As I sit hear watching a special on shamefully addictive reality TV shows, it seems paradoxical to reflect on my amazing adventure exploring the simplicities of human nature and development in Central America. But I will do my best to focus on the minimalism of the under-developed world. There are three common themes that are reappearing on each of my bridge trips: 1) Really Good People, 2) with great risks come great rewards, and 3) no matter where you come from, human nature longs for the same things.
The Duke EWB team that I got to work with was amazing. They were incredibly intelligent- with ingenious ideas of ways to make these bridges better. They were always positive- not a single person complained about a lack of running water or bucket showers. And I think my favorite part of working with this group was the passion and excitement about building, engineering, traveling, school, careers. I don't feel that far from college, but this group was a great reminder of the zest that college gives you. It is that "you can change the world" feeling that you get after a graduation speech all the time!
Working with the Duke team also made for a different experience within the communities. There was no secret that we were a group of Gringos here working on a project. There were plenty of people in the communities who caught wind of this and offerred great opportunities like basketball games against the mayor's team, typical dinner feasts, and touristy trips to waterfalls. Good people offering great experiences. However, it also made for an interesting dynamic at the bridge sites. The interaction with the community members took a lot more initiative. Despite these challenges, we met some incredible people making a lot out of a little and leaving big footprints in their communities.
And to top off the good people theme, there were several other people along the way who all had their own inspirational story. Netta, the program director in El Salvador, has dedicated her life to building these bridges and these relationships and has incredible tact and a convincing smile to do just that. In addition to Netta, there were countless people I crossed paths with, each with their own story of an NGO they are workings with or a reason they were chasing waves in El Salvador. These life stories were not only interesting, but also forced some self reflection on the status of my own routine lifestyle in America.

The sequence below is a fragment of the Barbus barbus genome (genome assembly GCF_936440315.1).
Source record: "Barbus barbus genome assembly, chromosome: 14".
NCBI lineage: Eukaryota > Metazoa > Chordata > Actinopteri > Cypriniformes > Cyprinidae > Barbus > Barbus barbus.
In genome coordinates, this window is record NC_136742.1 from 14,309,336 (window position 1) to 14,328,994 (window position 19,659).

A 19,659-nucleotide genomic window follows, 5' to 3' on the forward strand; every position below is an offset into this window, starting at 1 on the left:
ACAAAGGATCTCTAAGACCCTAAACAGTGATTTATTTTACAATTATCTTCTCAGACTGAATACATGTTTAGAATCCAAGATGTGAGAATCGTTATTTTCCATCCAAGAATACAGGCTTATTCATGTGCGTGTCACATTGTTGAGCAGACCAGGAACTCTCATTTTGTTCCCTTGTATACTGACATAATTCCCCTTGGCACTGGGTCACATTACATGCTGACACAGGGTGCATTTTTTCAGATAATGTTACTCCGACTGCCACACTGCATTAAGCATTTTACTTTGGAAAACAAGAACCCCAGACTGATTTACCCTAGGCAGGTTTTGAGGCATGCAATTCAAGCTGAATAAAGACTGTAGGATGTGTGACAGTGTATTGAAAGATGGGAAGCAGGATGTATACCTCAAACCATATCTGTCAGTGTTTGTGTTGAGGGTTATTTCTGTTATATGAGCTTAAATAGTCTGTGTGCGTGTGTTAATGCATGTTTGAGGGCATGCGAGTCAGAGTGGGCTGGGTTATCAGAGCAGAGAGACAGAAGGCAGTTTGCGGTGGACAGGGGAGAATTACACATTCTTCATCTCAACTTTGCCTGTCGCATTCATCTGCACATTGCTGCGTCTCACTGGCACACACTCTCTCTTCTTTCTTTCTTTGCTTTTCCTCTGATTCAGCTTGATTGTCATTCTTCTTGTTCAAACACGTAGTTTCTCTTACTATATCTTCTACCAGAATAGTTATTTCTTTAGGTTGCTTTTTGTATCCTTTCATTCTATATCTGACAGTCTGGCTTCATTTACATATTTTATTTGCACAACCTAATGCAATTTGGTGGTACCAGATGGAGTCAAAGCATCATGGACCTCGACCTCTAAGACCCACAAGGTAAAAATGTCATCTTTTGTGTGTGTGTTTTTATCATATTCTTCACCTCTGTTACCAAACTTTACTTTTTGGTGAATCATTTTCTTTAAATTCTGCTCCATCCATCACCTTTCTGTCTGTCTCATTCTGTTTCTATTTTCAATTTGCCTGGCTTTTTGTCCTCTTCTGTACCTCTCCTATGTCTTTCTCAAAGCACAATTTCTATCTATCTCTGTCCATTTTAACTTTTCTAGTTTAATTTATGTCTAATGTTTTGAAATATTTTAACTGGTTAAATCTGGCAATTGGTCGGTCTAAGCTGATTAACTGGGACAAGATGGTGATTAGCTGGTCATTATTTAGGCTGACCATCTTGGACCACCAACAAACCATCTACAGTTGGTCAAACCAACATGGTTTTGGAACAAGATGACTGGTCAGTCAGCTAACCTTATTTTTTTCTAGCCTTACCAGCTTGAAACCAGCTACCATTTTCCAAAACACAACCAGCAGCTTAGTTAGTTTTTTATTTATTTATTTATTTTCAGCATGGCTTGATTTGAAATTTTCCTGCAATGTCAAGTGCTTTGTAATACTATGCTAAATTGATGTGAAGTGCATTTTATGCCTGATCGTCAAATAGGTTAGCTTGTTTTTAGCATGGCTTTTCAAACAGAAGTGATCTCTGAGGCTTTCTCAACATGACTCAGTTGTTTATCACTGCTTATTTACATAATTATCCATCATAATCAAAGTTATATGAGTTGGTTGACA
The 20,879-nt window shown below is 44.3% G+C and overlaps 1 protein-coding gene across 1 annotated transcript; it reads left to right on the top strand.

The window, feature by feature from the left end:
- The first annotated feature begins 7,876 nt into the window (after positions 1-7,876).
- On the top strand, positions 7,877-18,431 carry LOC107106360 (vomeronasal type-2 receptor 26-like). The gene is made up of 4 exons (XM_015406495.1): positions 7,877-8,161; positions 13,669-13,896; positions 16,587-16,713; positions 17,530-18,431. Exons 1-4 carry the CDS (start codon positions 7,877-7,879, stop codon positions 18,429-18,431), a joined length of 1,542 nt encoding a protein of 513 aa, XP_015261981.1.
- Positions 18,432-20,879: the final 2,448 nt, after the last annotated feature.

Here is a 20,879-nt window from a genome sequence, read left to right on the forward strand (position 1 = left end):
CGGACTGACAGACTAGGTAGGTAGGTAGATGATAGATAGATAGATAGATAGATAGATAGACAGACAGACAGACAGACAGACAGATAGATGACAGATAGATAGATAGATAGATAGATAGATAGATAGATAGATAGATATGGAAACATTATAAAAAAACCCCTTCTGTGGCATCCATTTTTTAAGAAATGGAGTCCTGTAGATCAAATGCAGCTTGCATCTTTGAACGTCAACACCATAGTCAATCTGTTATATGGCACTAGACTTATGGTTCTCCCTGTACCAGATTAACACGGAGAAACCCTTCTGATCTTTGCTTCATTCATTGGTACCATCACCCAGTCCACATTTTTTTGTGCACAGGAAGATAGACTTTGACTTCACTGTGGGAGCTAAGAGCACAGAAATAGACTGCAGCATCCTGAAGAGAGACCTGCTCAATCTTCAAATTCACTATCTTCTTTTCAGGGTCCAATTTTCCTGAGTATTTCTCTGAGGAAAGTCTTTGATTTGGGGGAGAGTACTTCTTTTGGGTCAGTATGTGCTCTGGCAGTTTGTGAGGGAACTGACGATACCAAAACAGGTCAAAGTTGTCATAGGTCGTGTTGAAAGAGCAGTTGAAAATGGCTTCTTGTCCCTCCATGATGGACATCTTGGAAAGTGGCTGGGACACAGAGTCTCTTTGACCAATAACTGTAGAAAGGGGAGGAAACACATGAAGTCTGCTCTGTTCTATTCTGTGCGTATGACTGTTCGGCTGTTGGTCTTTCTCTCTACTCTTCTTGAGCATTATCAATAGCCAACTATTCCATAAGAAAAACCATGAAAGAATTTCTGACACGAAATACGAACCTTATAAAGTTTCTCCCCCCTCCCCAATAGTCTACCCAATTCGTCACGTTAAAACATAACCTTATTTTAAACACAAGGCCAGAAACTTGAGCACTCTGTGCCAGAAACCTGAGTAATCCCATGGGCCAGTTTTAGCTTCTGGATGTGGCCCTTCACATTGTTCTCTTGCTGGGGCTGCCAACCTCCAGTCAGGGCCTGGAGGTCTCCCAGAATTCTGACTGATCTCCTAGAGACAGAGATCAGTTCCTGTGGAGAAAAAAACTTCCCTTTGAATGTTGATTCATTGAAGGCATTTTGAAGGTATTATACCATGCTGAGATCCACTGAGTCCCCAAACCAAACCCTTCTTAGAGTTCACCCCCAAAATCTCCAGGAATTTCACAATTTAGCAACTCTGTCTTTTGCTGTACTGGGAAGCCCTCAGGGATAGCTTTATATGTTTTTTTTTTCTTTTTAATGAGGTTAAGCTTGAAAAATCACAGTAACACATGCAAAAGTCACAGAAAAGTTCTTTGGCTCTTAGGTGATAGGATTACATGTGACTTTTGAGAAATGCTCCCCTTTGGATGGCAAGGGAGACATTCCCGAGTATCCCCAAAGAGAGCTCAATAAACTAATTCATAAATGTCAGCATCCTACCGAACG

Secondly, I am learning that the more uncomfortable, more exhausted, and dirtier I get, the more I am going to take away. This trip involved a lot of hard work. This was to be expected as each of the previous bridges also involved a lot of sweating, but this time, there was no one there telling me to stop carrying buckets because I am a girl. However, this increased work load has led me to a new found appreciation for daily maual labor and an appreciation for the quote "you get out of it what you put into it." Each bridge that I have put my deet, sweat, and jeans into holds a place in my heart proportional to the pounds of material that I lugged up and down the hills. The cables count for a good chunk of those pounds.
As with the other bridges in Central America, the people are unbelievably strong- both morally and physically. If you were only taking their appearance, you would think that they would not survive one day of shoveling concrete or carrying wood. But then factor in the lifetime of manual labor and field work, and they still exceed expectations. Two concrete blocks would be enough to put me on my face, and these 80 year old men that are half my height and weight have three blocks on their shoulder without as much as a wince.
Lastly, this trip has taught me that people everywhere have the same basic life needs- and roofs overhead and food in your stomach are very much relative. It seems that everyone, no matter where you are, is in search of a life purpose, people to love, and a legacy to leave. Each person has a story to tell of what they do to make money and survive/ to serve their family/ to serve their community. It doesn't matter if they are 6 years old in El Salvador or 60 years old and dying of AIDS in Zambia. Conversations with people in rural communities show that opportunities are hard to come by, but the look in their eye when discussing their roles in their community is incredible. Some people are AIDS educators, some people are farmers, some are mothers, and some people are political leaders. One of my favorite examples of the consistencies in human nature everywhere was when the mason, after working hard all day on a bridge, turns into a father figure when he sees his daughter's picture and smiles and tells her she is beautiful. The working together, the mutual respect, and the lasting relationships really make the people just as important as the bridges that will last lifetimes.